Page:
Above are two exceedingly obscure and quite fascinating glimpses of Cyd Charisse in the early 1940s prior to being discovered by Arthur Freed and Robert Alton at MGM. The first is a ‘soundie’–a short musical film made to be watched in a special Jukebox that showed film reels of the songs–called ‘Rhumba Serenade’ (1941). The nineteen-year-old Cyd is shown dancing with her first husband, Nico Charisse, who had been one of her dance teachers when the pre-teen Cyd was studying in Los Angeles, after having left her native Amarillo, Texas. (She was a dancing prodigy and apparently was never short of willing mentors…). The second clip is a soundie of ‘This Love Of Mine’ performed by Stan Kenton’s orchestra, with a vocal by Helen Huntley. In this one, Cid unconvincingly lip-syncs and doesn’t dance at all which is more than a tad puzzling–like hiring Ella Fitzgerald but muting her and forcing her to dance the jitterbug.
‘Rhumba Serenade’ features The Mills Rhumba Orchestra, which was the concoction of a ‘soundies’ producer named Frederick Feher (not the famed German actor…or was he? The Internet is stubbornly ungiving on this subject). The musicians are done up as Spanish Cabelleros with much pageantry and motion disguising the threadbare production values and, in place of lyrics, a lot musical shouting is deployed (thus saving on the expense of lyrics?) The cutting extremely annoying–just as they bring the future dancing legend out they start cutting to shots of the horn and percussion players. We do get to see Cyd and Nico in medium close-ups but not much in full-figure, which is the reason for watching dancers in the first place. Right? All in all a worthy addition to any Cyd-o-Phile’s collection.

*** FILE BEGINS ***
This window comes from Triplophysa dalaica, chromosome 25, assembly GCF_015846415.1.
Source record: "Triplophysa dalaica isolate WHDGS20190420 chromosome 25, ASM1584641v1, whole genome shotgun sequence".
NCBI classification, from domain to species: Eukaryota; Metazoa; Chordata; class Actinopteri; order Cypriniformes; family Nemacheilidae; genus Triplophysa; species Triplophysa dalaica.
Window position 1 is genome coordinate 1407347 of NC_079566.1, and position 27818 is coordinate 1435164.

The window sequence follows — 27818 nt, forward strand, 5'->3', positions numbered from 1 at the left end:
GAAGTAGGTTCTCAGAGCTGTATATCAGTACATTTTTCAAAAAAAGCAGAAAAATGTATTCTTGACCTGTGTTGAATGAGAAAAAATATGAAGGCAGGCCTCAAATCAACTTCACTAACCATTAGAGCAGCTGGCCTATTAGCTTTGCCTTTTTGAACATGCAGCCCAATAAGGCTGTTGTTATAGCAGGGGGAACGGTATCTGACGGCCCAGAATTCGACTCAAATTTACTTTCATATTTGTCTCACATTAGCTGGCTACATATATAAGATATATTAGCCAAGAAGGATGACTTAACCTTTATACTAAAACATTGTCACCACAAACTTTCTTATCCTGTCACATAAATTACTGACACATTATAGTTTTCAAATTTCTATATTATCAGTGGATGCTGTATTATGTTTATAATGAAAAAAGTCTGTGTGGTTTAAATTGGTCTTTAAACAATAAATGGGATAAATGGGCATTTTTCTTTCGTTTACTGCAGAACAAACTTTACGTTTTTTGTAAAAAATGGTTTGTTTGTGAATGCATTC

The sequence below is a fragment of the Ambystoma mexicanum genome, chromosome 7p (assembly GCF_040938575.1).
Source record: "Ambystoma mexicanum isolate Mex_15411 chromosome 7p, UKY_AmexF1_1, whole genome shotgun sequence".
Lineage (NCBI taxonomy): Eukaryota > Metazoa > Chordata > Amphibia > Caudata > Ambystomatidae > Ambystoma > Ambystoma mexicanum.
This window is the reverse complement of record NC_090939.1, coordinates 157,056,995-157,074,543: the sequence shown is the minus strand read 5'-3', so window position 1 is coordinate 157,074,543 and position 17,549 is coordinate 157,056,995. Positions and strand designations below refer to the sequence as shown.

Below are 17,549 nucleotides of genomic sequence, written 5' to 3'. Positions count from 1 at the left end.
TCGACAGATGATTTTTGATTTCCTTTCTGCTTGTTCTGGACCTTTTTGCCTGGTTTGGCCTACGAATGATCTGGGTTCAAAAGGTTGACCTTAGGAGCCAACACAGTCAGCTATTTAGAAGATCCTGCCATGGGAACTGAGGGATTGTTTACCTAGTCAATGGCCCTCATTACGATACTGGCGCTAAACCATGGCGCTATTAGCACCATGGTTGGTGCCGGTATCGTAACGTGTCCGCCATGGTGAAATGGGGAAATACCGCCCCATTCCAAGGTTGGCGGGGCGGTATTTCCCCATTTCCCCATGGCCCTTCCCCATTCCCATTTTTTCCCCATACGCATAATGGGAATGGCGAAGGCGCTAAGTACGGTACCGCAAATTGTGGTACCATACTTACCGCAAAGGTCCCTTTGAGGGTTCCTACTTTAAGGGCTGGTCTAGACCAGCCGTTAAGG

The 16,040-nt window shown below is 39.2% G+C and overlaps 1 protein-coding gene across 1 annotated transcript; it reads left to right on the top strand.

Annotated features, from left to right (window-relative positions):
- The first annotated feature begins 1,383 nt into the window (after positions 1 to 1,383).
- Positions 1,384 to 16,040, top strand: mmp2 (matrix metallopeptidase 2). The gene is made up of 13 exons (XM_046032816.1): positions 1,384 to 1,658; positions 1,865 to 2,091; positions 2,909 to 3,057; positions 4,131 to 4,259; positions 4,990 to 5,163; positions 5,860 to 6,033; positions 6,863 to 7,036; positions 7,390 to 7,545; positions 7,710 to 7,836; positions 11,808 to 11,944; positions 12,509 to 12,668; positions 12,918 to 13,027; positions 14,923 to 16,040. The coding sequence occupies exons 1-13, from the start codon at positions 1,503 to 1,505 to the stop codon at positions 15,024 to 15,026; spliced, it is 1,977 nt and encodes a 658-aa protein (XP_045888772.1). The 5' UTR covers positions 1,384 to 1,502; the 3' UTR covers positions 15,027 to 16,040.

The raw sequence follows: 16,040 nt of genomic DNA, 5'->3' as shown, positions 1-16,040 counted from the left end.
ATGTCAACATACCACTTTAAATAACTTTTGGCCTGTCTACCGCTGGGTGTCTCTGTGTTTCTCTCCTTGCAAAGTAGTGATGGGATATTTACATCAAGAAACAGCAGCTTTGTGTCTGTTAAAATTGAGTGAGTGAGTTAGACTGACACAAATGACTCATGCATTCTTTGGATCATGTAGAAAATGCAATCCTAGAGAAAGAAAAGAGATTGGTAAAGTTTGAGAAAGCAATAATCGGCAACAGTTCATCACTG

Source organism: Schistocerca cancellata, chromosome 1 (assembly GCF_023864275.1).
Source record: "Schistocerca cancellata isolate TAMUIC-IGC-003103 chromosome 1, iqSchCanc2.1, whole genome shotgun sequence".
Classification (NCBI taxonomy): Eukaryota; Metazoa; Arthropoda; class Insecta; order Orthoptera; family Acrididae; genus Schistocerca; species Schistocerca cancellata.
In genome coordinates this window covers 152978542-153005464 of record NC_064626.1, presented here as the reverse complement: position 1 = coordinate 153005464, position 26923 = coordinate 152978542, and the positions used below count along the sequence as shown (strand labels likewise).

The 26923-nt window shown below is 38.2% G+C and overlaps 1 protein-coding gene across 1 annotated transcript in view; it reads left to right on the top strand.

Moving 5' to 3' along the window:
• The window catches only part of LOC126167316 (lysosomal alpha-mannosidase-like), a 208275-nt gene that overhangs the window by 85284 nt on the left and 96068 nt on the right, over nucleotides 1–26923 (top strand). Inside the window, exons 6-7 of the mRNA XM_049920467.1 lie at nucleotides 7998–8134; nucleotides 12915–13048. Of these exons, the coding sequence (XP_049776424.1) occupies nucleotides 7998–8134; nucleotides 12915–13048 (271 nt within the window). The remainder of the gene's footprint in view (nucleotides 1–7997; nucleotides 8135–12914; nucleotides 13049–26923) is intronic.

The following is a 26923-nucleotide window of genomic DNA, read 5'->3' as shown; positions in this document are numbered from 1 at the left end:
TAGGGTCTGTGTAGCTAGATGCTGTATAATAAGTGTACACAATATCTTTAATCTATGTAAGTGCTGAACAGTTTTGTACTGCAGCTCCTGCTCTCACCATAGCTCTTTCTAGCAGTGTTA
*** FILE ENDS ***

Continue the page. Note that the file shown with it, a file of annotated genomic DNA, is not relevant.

an early predecessor to the Scopitone